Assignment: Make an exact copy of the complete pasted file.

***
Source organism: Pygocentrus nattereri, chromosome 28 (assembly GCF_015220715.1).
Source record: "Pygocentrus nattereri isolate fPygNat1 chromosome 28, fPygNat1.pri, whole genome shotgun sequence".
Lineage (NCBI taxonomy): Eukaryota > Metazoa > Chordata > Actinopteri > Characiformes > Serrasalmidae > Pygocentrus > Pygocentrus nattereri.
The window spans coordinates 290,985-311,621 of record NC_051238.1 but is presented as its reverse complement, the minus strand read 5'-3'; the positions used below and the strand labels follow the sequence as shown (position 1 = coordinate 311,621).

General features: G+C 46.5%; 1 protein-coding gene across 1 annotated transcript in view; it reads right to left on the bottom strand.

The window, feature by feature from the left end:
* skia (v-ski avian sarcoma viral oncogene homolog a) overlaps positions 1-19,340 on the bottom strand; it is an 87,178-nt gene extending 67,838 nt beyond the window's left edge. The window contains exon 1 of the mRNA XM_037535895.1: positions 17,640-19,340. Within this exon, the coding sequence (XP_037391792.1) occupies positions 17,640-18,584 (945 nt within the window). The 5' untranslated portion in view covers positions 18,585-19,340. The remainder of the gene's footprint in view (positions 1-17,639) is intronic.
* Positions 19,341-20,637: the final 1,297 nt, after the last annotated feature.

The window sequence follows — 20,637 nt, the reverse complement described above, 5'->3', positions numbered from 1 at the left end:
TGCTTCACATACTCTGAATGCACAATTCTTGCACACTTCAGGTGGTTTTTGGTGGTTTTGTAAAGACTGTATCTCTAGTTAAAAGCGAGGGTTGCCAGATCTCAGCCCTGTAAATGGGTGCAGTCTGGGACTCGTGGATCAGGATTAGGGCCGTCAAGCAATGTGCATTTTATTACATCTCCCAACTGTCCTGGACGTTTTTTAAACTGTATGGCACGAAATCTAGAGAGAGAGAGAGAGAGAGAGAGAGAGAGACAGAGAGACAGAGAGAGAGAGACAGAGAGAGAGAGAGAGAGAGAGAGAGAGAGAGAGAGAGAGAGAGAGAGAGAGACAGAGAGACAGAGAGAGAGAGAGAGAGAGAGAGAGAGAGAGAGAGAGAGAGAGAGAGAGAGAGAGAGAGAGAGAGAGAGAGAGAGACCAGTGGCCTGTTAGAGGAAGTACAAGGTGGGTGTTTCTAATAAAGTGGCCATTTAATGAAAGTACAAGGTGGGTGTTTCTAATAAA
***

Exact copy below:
Source organism: Pygocentrus nattereri, chromosome 28 (assembly GCF_015220715.1).
Source record: "Pygocentrus nattereri isolate fPygNat1 chromosome 28, fPygNat1.pri, whole genome shotgun sequence".
Lineage (NCBI taxonomy): Eukaryota > Metazoa > Chordata > Actinopteri > Characiformes > Serrasalmidae > Pygocentrus > Pygocentrus nattereri.
The window spans coordinates 290,985-311,621 of record NC_051238.1 but is presented as its reverse complement, the minus strand read 5'-3'; the positions used below and the strand labels follow the sequence as shown (position 1 = coordinate 311,621).

General features: G+C 46.5%; 1 protein-coding gene across 1 annotated transcript in view; it reads right to left on the bottom strand.

The window, feature by feature from the left end:
* skia (v-ski avian sarcoma viral oncogene homolog a) overlaps positions 1-19,340 on the bottom strand; it is an 87,178-nt gene extending 67,838 nt beyond the window's left edge. The window contains exon 1 of the mRNA XM_037535895.1: positions 17,640-19,340. Within this exon, the coding sequence (XP_037391792.1) occupies positions 17,640-18,584 (945 nt within the window). The 5' untranslated portion in view covers positions 18,585-19,340. The remainder of the gene's footprint in view (positions 1-17,639) is intronic.
* Positions 19,341-20,637: the final 1,297 nt, after the last annotated feature.

The window sequence follows — 20,637 nt, the reverse complement described above, 5'->3', positions numbered from 1 at the left end:
TGCTTCACATACTCTGAATGCACAATTCTTGCACACTTCAGGTGGTTTTTGGTGGTTTTGTAAAGACTGTATCTCTAGTTAAAAGCGAGGGTTGCCAGATCTCAGCCCTGTAAATGGGTGCAGTCTGGGACTCGTGGATCAGGATTAGGGCCGTCAAGCAATGTGCATTTTATTACATCTCCCAACTGTCCTGGACGTTTTTTAAACTGTATGGCACGAAATCTAGAGAGAGAGAGAGAGAGAGAGAGAGAGAGACAGAGAGACAGAGAGAGAGAGACAGAGAGAGAGAGAGAGAGAGAGAGAGAGAGAGAGAGAGAGAGAGAGAGAGAGACAGAGAGACAGAGAGAGAGAGAGAGAGAGAGAGAGAGAGAGAGAGAGAGAGAGAGAGAGAGAGAGAGAGAGAGAGAGAGAGAGAGACCAGTGGCCTGTTAGAGGAAGTACAAGGTGGGTGTTTCTAATAAAGTGGCCATTTAATGAAAGTACAAGGTGGGTGTTTCTAATAAA